Digital pathology to speed up and support diagnosis for cancer patients
Government and NHS England back UK National Screening Committee recommendation on digital pathology
Reviewing tissue sample images digitally will boost breast, bowel and cervical cancer screening
Screening for breast, bowel and cervical cancer will be made quicker and more effective under plans to roll out the use of digital images to detect cancer.
The Department of Health and Social Care is taking forward the recommendation of the UK National Screening Committee to increase the use of digital pathology to examine body tissue samples as part of screening programmes.
This will help:
clinicians to gain second opinions on whether samples obtained are cancerous
laboratories to work more efficiently and quickly, including allowing reporting off-site
make it easier to identify cancer
speed up diagnosis for patients
The announcement comes after the NHS expanded the bowel cancer screening programme earlier this month, sending out hundreds of thousands of testing kits for people to use at home to detect cancer at an earlier stage.
The government has also opened 141 community diagnostic centres delivering more than 5 million additional scans, including for cancer, and earlier this year invested a further £10 million for 28 new breast screening units and over 60 life-saving upgrades to services in the areas where they are most needed.
Health Minister Andrew Stephenson said “we know the earlier cancer is detected, the sooner it can be treated, and the greater the chances of survival and recovery. Cancer is already being diagnosed at an earlier stage more often, and the NHS is seeing and treating record numbers of cancer patients. Increased use of digital pathology will help the NHS to go further and faster, and provide another weapon in our battle against cancer.”
In 2020, the UK National Screening Committee was asked by the National Coordinating Committee for Breast Pathology and the Royal College of Pathologists to consider the evidence regarding the use of whole slide imaging.
This is a technique that allows slides to be reviewed digitally on a computer screen, rather than with a microscope. The technology enables an image of the entire glass slide to be created in high resolution, which can then be stored and viewed on a computer screen or mobile device and saved for later review.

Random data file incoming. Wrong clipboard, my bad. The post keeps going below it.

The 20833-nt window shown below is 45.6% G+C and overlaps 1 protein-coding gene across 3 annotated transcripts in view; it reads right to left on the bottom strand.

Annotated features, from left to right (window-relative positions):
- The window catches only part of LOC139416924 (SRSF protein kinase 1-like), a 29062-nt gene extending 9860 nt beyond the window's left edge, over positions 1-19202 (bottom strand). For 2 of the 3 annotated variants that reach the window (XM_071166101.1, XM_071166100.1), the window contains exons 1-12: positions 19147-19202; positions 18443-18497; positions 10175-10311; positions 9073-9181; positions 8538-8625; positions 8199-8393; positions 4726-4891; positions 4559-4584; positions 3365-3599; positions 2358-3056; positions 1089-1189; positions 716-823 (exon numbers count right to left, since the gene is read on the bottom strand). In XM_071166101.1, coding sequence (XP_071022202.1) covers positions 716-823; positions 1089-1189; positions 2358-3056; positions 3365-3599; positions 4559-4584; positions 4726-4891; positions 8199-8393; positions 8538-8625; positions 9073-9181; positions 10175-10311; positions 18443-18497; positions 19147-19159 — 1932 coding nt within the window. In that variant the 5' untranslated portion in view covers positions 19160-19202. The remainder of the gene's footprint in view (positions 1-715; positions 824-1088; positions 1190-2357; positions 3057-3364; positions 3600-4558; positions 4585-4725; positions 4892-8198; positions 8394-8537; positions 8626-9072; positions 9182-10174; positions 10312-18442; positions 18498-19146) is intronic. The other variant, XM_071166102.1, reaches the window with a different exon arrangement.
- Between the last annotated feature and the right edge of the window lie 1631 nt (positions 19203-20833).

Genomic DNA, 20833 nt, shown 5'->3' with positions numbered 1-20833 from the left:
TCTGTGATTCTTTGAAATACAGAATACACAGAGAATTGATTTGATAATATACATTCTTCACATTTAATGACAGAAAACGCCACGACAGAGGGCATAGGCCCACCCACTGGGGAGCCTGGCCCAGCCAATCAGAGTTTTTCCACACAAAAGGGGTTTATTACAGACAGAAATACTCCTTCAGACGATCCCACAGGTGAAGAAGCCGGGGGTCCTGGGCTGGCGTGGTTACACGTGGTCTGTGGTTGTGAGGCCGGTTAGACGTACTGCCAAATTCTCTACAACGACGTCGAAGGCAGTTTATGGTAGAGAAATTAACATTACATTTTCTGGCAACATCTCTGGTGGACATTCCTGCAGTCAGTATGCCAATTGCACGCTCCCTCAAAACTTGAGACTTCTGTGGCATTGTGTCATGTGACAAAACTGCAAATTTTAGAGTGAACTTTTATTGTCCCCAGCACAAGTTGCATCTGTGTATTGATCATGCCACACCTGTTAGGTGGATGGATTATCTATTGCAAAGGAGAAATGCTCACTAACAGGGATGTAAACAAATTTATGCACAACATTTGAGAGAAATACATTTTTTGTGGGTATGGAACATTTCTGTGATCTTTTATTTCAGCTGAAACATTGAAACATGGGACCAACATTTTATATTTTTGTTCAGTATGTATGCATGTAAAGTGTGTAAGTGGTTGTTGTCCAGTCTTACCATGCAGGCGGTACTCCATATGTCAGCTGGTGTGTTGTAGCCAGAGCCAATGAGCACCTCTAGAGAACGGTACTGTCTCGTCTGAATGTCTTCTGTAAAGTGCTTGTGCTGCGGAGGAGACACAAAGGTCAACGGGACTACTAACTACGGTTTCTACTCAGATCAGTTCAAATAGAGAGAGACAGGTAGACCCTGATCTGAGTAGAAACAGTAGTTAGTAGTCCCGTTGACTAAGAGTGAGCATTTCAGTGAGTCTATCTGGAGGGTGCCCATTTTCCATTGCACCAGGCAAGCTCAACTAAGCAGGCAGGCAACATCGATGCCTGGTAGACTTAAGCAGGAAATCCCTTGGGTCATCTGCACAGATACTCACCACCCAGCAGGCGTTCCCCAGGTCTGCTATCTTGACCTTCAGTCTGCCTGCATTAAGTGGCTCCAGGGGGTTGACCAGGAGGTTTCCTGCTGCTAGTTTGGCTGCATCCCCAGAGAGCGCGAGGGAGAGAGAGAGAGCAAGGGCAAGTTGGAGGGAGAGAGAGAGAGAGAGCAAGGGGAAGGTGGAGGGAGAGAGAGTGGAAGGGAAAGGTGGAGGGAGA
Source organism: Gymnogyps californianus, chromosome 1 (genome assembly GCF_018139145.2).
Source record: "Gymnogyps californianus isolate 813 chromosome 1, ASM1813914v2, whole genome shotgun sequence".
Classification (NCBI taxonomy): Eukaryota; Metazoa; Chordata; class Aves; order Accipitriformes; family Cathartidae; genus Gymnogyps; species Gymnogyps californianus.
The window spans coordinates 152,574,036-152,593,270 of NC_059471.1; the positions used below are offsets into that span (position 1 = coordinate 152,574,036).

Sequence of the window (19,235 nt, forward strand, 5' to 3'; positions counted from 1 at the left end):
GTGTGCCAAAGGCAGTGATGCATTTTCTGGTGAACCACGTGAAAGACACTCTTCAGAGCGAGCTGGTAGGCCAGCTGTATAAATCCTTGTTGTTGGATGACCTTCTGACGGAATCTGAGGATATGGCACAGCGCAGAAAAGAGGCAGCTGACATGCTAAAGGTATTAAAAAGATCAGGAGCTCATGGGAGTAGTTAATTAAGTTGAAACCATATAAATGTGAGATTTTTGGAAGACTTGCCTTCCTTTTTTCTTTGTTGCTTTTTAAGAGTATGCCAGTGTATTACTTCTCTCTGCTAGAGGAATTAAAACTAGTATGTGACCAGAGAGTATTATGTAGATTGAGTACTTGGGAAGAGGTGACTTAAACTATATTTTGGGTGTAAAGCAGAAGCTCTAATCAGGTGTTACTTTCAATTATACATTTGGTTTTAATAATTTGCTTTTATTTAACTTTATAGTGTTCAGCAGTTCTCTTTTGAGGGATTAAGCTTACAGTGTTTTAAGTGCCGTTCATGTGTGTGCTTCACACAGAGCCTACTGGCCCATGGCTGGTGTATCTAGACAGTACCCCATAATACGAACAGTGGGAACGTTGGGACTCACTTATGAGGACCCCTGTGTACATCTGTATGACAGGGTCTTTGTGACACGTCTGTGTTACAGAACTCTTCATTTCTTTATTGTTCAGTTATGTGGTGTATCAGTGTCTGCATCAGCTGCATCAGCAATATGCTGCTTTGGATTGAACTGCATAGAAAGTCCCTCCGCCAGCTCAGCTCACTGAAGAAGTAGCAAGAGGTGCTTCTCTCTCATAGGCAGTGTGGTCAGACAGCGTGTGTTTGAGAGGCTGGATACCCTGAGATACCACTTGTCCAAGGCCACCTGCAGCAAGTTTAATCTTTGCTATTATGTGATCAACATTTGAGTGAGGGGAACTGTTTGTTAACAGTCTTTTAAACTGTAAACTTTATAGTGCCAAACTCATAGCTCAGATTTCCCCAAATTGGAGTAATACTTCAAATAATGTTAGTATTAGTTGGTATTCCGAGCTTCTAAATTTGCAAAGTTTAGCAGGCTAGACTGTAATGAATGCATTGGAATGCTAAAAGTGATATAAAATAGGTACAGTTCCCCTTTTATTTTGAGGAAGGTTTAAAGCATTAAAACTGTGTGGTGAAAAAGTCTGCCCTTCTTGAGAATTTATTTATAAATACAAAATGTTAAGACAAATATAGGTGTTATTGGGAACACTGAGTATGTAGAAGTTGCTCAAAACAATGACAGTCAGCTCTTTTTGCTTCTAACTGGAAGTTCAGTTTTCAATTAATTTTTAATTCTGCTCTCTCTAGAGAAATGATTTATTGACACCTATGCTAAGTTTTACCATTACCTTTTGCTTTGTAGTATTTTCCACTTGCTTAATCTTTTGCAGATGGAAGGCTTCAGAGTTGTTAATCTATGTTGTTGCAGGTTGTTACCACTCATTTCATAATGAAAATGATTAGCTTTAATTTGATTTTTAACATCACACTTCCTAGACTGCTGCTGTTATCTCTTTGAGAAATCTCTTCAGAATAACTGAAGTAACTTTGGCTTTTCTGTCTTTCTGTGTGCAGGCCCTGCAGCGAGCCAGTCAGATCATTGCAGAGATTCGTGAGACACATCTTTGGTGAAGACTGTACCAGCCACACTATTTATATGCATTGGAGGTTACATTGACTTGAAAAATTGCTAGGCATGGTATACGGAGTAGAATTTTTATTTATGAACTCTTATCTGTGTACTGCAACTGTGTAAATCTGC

A trial then assessed whether using digital microscopy was as effective as using microscopes and slides for screening samples and, with results confirming it was, the committee agreed it is a safe option to complement or replace light microscopy.
Chair of the UK National Screening Committee Professor Sir Mike Richards said “we need a high level of evidence when it comes to screening programmes so, alongside the National institute for Health and Care Research, we sponsored vital research to assess the effectiveness of this technique. Following that research, I’m pleased that the UK National Screening Committee’s recommendation to allow the use of digital pathology has been approved. Its use will support flexibility for pathologists, and make sharing samples for second opinions or quality assurance easier and more efficient.”
Some areas of the NHS have been early adopters of digital pathology, but the recommendation, published today and accepted by the government, will allow the roll-out across the NHS.
NHS England is expected to follow by issuing guidance to pathology teams on the best way to use the technology.
Steve Russell, National Director for Vaccinations and Screening at NHS England, said “the NHS’s successful national screening programmes – bowel, breast and cervical – are saving thousands of lives every year by identifying people at risk and spotting cancers early. While we are already using some digital innovations to improve the accuracy of cancer diagnosis, we look forward to further utilising digital pathology imagery for the benefit of screening patients.”
The UK National Screening Committee is an independent scientific advisory committee that advises ministers and the NHS across the UK on all aspects of screening. They meet 3 times a year and consider work undertaken by the sub-groups on various conditions and existing programmes.